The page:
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Food Bank hits the road, now operating out of a motor home

Barb Fulton stands outside the doorway of her motor home, which  now houses the Kingston Food Bank, April 24. She’s still looking for a permanent home for the food bank, which has served Kingston for 57 years.    - Kipp Robertson / Staff photo
Barb Fulton stands outside the doorway of her motor home, which now houses the Kingston Food Bank, April 24. She’s still looking for a permanent home for the food bank, which has served Kingston for 57 years.
— image credit: Kipp Robertson / Staff photo

KINGSTON — The Kingston Food Bank condensed into a 22-foot motor home April 22 after leaving its temporary home in the Windermere office building off Lindvog Road.

“We are out,” food bank director Barb Fulton said.

The motor home was parked in a turnout just up the street from Windermere April 24 and 26. Fulton plans to move the motor home to the parking lot of the food bank’s former site, which it shared with the VFW and a church, next to Kola Kole Park.

Fulton rented a storage unit near the Windermere office to hold all the canned goods. The freezers holding all the frozen food were moved into her husband’s work shop, she said.

“It was an awful lot to move out of [the office building],” Fulton said.

Windermere co-owner Carter Dotson told the North Kitsap Herald he notified the food bank more than a month earlier that there was interest in the space and that he’d need to get it market-ready.

“A number of people have been stopping by and taking a peek in,” he said in a previous interview. “We have no takers yet, but people are circling.”  He said the food bank’s move-out date was “loosely” April 22.

“We’ve tried to help them out as much as we can,” Dotson said. “We gave them space rent-free. We donated 50 turkeys to them around the holidays. We just approved a donation to them through the Windermere Foundation of a $500 gift certificate to Albertsons. And I’ve been making calls to help them find a permanent residence.

“My understanding is they are not able to pay any rent anywhere. That is a deterrent for building owners.”

Still, Dotson said he hopes Fulton can find a new home for the food bank; in the time that the food bank was in the Lindvog Road space, it was apparent to Dotson that it provides a vital service.

“Clearly, she is doing some pretty miraculous work there,” Dotson said. “There’s a pretty steady stream of folks coming in. I’m hopeful she’s able to find a permanent home.”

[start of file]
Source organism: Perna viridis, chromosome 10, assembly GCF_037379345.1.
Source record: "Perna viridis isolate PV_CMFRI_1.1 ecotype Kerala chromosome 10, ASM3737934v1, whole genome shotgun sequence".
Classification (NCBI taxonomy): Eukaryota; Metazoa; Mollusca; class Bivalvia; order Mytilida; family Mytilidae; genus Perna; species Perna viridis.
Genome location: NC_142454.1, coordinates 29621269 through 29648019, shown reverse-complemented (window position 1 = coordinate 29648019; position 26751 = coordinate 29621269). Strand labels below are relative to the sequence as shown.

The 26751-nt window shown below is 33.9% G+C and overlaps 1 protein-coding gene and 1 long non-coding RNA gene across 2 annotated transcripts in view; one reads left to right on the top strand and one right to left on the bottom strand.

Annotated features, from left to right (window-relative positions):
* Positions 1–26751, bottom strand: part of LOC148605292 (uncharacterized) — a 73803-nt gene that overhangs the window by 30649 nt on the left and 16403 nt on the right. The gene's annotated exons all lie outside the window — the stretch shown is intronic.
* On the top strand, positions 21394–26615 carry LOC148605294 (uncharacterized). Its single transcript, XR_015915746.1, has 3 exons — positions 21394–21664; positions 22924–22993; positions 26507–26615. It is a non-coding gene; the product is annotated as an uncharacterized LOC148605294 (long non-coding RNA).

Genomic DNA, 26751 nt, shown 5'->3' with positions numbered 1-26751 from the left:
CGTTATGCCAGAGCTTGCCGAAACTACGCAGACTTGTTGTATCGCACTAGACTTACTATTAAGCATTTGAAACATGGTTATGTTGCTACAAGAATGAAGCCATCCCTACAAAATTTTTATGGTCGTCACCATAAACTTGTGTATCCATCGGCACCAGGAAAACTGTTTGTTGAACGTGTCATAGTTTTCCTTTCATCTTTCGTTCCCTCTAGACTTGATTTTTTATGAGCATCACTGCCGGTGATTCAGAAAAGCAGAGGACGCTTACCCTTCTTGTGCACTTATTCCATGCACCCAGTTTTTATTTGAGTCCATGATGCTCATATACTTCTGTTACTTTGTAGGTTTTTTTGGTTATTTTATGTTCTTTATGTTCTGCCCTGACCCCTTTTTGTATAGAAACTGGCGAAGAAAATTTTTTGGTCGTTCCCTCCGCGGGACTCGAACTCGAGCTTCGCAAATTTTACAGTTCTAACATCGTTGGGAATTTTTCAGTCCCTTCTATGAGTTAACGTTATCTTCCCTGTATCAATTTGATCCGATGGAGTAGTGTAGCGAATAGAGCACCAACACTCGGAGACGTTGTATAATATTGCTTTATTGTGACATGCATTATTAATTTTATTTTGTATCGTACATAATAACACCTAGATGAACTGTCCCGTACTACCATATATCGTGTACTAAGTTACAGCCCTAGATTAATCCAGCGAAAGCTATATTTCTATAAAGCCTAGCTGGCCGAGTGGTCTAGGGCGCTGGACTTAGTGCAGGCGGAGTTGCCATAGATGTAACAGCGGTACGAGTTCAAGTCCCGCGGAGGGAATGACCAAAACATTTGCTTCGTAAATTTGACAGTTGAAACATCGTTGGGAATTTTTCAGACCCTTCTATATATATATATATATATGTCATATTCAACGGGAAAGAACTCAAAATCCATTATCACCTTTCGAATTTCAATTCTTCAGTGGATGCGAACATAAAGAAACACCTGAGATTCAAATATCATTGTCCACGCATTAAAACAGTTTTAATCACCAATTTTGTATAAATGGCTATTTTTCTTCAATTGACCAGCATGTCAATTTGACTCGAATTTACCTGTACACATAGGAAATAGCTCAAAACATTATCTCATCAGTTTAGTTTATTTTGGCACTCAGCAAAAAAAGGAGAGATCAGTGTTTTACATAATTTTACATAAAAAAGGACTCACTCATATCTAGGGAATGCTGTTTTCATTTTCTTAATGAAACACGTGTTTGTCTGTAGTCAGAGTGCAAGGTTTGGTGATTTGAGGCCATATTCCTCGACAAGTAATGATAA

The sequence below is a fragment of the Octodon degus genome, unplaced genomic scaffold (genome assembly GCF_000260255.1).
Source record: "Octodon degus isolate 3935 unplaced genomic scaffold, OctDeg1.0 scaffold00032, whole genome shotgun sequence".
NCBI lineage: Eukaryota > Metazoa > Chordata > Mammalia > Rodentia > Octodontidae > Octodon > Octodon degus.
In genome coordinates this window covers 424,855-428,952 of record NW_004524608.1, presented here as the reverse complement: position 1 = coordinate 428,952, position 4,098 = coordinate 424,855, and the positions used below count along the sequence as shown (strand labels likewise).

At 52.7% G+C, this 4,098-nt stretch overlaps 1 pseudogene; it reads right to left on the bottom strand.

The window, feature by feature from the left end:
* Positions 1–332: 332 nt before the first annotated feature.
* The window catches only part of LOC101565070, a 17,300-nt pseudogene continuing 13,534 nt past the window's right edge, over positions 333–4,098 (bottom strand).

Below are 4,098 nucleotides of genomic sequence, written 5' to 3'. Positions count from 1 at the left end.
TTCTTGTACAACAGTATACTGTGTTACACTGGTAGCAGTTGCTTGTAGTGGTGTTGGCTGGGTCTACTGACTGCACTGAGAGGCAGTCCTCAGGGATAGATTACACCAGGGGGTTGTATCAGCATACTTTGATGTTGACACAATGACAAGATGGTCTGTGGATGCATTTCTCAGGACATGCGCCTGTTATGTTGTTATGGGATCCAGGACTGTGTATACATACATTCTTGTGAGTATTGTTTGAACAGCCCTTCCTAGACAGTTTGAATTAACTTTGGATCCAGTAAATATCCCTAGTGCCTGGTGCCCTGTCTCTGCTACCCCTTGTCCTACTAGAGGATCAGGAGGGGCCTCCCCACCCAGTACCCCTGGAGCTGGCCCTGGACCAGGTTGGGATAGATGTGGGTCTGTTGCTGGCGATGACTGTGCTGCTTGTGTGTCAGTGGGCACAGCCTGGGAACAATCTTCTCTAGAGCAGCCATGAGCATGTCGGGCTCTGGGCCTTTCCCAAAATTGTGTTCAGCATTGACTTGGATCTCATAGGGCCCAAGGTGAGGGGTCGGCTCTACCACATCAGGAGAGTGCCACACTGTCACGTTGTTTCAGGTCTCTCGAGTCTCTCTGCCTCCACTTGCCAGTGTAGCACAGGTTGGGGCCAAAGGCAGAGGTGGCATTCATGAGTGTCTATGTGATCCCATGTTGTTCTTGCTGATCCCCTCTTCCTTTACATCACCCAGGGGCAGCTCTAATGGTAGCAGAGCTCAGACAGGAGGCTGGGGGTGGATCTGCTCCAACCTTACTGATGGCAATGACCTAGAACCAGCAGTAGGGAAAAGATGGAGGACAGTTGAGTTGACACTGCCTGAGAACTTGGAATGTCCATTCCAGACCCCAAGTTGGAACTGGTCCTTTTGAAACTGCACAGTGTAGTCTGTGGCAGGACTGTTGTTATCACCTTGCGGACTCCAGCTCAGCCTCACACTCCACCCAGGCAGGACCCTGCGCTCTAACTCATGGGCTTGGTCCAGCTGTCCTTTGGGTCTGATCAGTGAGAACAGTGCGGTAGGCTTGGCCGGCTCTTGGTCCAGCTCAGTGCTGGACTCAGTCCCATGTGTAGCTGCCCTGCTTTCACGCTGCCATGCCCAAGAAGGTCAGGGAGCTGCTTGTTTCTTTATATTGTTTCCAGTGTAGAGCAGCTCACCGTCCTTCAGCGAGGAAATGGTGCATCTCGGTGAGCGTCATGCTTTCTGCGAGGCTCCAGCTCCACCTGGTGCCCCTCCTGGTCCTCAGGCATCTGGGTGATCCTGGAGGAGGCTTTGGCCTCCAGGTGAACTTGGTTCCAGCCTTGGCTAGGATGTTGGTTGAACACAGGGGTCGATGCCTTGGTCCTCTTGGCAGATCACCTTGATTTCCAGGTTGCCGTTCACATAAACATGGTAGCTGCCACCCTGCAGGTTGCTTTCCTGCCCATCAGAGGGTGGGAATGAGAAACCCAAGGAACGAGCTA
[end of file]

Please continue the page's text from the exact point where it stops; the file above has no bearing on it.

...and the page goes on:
Of Fulton, he said, “She has a very big heart and is doing some nice things for people here.”

On her first day of operating out of her motor home,  Fulton said there were no prospects for a permanent home for the food bank, but “we’re still hopeful.”

The food bank is open Wednesdays and Fridays, noon to 3 p.m. You can reach Fulton by cell, (360) 860-0971. Kingston Food Bank also has a Facebook page.

The food bank was forced to leave its previous site, which it shared with a VFW post and a church, because the Kitsap County Parks and Recreation Department plans to demolish the building, which it owns. County Parks Director Jim Dinwiddie said in an earlier interview that the building has sustained considerable water damage from leaks and needs approximately $90,000 in renovations — money the county doesn’t have. The VFW post and Faith Community Church also moved out.

The food bank serves approximately 150 people a week, Fulton said. Clients can get one “main food box” a month, and come in on Wednesdays and Fridays for fresh fruits and vegetables. Fulton said most clients are age 40 and older. Some are homeless, between the ages of 16-21. Of homeless teens, she estimates that five or six live outside, others stay with friends.

The Kingston Food Bank is one of two food banks in Kingston. ShareNet Food Bank is larger and serves a broader base; the Kingston Food Bank serves older residents, homeless residents, and people who rely on foot or pedal power.

“A majority of the people that come down here are on foot,” Windermere co-owner Mike Pitts said of the food bank. “It is obvious something needs to be down here.”

While still in the Windermere building, food bank volunteer Barbara Kaytor said April 10 was the first day someone had not signed up for the organization’s services.

Kaytor began volunteering at the food bank two years ago. Kaytor was once a food bank client, and vowed to help once she was able to.

“It’s a nice feeling to be able to give back and help,” she said.

Kaytor said if it comes down to it, using the motor home and van can work. However, that will require food to be moved in and out frequently. In the winter, food will have to be transferred to and from storage to the vehicles twice a week  when the food bank is open. It will also require the food bank to find a place to park.

As the food bank prepared to move out of the Windermere building, Kaytor was asked by many clients where the food bank would move to.

So far, the only answer is it will be parked somewhere.

 

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